If YOU want to settle down and think it will make you happy, then sure do it. If you wait a few years more, well, what of it? I definitely wouldn't have been happy if I'd "settled down" back at home- both intellectually and never would have met my boyfriend, and both were definitely taking the risk to see how things worked out.
I mean if things sucked I could always quit and go home after a year or two, but what I have and the person I grew to be is far more than I could've achieved at home.
Hope that helps!
Jul 11, 2012 6:06 AM
Jul 11, 2012 6:22 AM
Jul 11, 2012 6:45 AM
Jul 11, 2012 6:50 AM
13If you are the type of materialistic person that needs to own things then do that. If you are a true traveler you don't need to own anything but your passport...
Why are Westerners so obsessed with owning their own houses and furniture?
I'm sure you've noticed that 99 percent of the world's population sleep on mattresses (actually sleeping mats) on the floor shared with their friends and family...
Jul 11, 2012 3:19 PM
14This topic comes up from time to time and the usual answers get trotted out. Invariably, they tend towards travel (it is after all a travel forum where presumably most have an interest in doing just that) with few if any in favour of the apparent alternative.
However, I do not subsribe to the idea of it being an either/or decision. Who says you cannot have your cake and eat it too? For all intents and purposes I would say I personally did just that. At 26 I like most people I knew, spent more than I earned and lived life 'to the full' including taking a year out here and there. Big deal, anyone can do that. It wasn't until I was 35 that I realized there was an alternative and that it didn't need to be an either/or.
At 35 I decided I did not want to work till I was 65, retire and perhaps drop dead in 2 years (ask an actuarial what the percentages are). I decided instead to retire at a far younger age. So I came up with a 10 year plan to retirement. In fact, I achieved my goal in 7 years as it turned out.
Durng those 7 years however I did not give up travel or feel deprived in any way. I took 3 or 4 vacations per year of anything from a week to a month in duration. I probably visited twice as many countries as you have evanandkrista and still have "a list twice as long of places I still want to see!" That part never changes and so is irrelevant.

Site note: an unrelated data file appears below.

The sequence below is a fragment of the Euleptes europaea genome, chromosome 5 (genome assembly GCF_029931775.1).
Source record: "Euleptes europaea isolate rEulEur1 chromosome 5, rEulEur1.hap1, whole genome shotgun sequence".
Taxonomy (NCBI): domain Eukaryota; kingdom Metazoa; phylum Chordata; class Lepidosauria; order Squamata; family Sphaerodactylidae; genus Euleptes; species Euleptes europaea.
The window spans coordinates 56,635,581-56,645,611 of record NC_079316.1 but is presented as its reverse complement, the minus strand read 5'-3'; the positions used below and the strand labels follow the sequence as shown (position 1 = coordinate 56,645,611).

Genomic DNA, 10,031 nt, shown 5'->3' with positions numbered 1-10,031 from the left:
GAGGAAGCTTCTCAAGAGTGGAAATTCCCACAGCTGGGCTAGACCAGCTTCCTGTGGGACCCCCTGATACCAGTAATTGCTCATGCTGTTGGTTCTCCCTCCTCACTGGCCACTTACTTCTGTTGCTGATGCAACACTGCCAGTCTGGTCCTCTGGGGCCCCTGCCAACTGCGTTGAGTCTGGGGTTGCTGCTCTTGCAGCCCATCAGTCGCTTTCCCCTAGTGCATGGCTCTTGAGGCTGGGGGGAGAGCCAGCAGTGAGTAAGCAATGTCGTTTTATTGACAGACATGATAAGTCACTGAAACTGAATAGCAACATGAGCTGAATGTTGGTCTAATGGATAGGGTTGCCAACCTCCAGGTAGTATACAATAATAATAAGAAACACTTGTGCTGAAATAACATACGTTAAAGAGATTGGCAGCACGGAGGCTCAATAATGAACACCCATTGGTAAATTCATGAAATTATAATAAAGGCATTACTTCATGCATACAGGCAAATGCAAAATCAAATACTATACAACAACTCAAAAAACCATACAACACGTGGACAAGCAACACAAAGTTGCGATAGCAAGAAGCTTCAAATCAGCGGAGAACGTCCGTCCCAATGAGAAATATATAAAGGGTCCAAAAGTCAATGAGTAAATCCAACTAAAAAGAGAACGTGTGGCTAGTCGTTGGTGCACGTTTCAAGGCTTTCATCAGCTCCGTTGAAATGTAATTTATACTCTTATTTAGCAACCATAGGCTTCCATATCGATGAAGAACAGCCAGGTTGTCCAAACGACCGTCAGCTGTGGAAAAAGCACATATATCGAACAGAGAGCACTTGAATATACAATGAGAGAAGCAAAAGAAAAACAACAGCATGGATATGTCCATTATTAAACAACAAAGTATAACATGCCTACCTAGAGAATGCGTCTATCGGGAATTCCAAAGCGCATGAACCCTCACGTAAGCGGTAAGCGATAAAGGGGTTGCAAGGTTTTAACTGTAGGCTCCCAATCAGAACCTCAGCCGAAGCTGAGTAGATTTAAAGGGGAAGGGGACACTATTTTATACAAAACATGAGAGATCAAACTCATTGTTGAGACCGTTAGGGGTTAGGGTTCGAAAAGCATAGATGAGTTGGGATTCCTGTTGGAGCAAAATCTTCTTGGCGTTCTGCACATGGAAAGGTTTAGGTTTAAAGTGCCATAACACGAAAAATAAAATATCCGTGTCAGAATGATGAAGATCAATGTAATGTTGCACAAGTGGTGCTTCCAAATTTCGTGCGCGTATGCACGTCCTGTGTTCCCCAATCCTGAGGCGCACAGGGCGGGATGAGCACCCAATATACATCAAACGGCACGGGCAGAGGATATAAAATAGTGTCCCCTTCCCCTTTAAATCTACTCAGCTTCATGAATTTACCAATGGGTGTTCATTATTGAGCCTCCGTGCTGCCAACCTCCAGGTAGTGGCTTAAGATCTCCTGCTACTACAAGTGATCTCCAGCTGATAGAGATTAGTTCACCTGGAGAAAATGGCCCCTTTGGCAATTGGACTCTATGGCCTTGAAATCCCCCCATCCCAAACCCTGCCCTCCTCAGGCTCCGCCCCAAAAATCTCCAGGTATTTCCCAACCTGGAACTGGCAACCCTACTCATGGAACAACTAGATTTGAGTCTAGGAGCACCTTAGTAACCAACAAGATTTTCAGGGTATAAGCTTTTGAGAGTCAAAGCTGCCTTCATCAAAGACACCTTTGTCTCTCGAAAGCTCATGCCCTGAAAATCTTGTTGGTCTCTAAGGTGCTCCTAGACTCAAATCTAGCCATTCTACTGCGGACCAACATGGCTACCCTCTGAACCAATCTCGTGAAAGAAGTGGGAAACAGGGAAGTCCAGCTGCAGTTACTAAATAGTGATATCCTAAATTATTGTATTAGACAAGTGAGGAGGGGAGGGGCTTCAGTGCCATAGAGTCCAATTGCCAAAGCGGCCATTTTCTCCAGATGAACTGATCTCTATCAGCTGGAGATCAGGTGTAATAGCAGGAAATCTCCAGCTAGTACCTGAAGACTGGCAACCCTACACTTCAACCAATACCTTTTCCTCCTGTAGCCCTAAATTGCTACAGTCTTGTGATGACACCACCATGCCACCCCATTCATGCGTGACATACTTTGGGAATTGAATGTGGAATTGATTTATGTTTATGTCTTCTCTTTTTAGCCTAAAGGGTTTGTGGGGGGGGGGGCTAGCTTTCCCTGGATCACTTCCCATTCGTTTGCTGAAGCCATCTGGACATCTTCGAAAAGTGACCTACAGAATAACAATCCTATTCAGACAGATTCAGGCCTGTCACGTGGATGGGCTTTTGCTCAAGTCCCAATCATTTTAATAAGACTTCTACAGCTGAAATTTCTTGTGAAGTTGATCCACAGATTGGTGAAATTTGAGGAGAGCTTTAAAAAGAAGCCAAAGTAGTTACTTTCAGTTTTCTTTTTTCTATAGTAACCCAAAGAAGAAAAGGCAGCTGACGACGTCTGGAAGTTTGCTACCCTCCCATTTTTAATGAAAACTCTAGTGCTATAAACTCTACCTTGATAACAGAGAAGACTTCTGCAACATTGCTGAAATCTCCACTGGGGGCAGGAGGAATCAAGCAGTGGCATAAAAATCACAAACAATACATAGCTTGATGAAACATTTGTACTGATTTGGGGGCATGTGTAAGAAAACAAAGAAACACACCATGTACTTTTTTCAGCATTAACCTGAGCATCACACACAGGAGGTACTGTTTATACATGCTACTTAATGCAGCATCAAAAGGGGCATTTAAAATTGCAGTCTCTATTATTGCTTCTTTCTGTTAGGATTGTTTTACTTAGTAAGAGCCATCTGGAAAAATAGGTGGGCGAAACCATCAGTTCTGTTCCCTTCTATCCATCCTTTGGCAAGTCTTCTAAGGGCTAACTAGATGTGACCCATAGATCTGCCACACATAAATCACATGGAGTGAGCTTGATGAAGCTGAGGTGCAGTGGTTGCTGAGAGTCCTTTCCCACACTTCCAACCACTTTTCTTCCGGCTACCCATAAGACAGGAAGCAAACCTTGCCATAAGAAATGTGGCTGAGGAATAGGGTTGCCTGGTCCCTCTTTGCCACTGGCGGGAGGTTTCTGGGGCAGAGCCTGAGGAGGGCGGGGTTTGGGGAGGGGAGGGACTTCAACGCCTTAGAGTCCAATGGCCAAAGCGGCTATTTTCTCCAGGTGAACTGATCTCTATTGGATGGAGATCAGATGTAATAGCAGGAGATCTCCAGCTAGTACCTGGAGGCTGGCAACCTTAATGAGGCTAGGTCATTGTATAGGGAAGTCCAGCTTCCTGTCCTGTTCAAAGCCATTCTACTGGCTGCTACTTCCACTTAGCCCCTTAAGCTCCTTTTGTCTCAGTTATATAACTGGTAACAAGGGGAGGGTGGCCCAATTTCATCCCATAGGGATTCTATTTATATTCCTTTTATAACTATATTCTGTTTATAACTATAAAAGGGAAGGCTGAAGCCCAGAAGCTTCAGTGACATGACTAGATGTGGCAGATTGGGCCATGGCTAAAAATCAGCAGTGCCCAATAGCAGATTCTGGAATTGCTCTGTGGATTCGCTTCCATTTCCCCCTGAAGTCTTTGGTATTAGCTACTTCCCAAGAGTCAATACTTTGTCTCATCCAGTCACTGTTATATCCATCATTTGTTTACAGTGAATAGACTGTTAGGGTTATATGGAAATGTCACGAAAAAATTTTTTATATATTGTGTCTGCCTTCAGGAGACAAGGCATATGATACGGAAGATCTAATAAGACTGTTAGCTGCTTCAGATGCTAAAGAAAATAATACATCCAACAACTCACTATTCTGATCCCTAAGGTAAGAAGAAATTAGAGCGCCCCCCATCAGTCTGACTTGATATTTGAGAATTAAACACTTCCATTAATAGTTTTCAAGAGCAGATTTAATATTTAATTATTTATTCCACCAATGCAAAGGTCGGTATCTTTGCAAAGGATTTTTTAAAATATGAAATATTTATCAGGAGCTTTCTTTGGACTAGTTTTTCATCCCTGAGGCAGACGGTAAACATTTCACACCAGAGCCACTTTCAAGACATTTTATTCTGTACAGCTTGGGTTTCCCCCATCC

The reality is that not everyone is in a postion to do what I did. I'm not suggesting everyone could but if you are in a position to contemplate "Do I save for a solid year, smash out a massive house deposit, have no life and no spare cash in the meantime - but get set up with an investment property now and achieve something that I've always dreamt about?" then you may be in a position to consider an alternative to the either/or scenario that is all most people can see.
"Should we get a new kitchen or go to the Alps that kind of thing"
"There are legions who rue the day that they traded their freedom for the promise of materialism and security"
"If you were to die next week, which of your dreams would you most regret not chasing?"
"Why should you live your life only to conform to other people's expectations?"
All fall into the either/or category and are all nonsense. I have a new kitchen and have gone to the alps many times. No one needs to trade their freedom for materialism. Anyone dying next week will regret whichever of their dreams they haven't chased yet. (Do you think new dreams don't come along?) Seeing things as either/or is comfroming to other people's expectations.
The other usual answers are the 'one example, proves the rule' type responses. Or can be lumped into the 'what if you get hit by a bus' category. What if you die next week but no what if you don't die next week? Someone who settled down in a poor relationship but what if you don't do that? Is everyone who wants to settle down suddenly made stupid?
My choice was to beat the system not convince myself the system was crap and I was going to avoid it or live life as if I might get hit by a bus. I started on my path to financial freedom at age 35 as I said but I could have as easily started at age 26. I had a good job, earned good money and could have started saving then. If I had, I would probably have retired at 33 instead of 43. So far I have had 23 years of financial independence and guess what, I travel where and when I want for as long as I want. Now let's see any of the 'do it now while you can' crowd tell you they have managed to do as they want without working for 23 years.
There are short term answers and there are long term answers. What is there is not is a necessity to choose an either/or answer.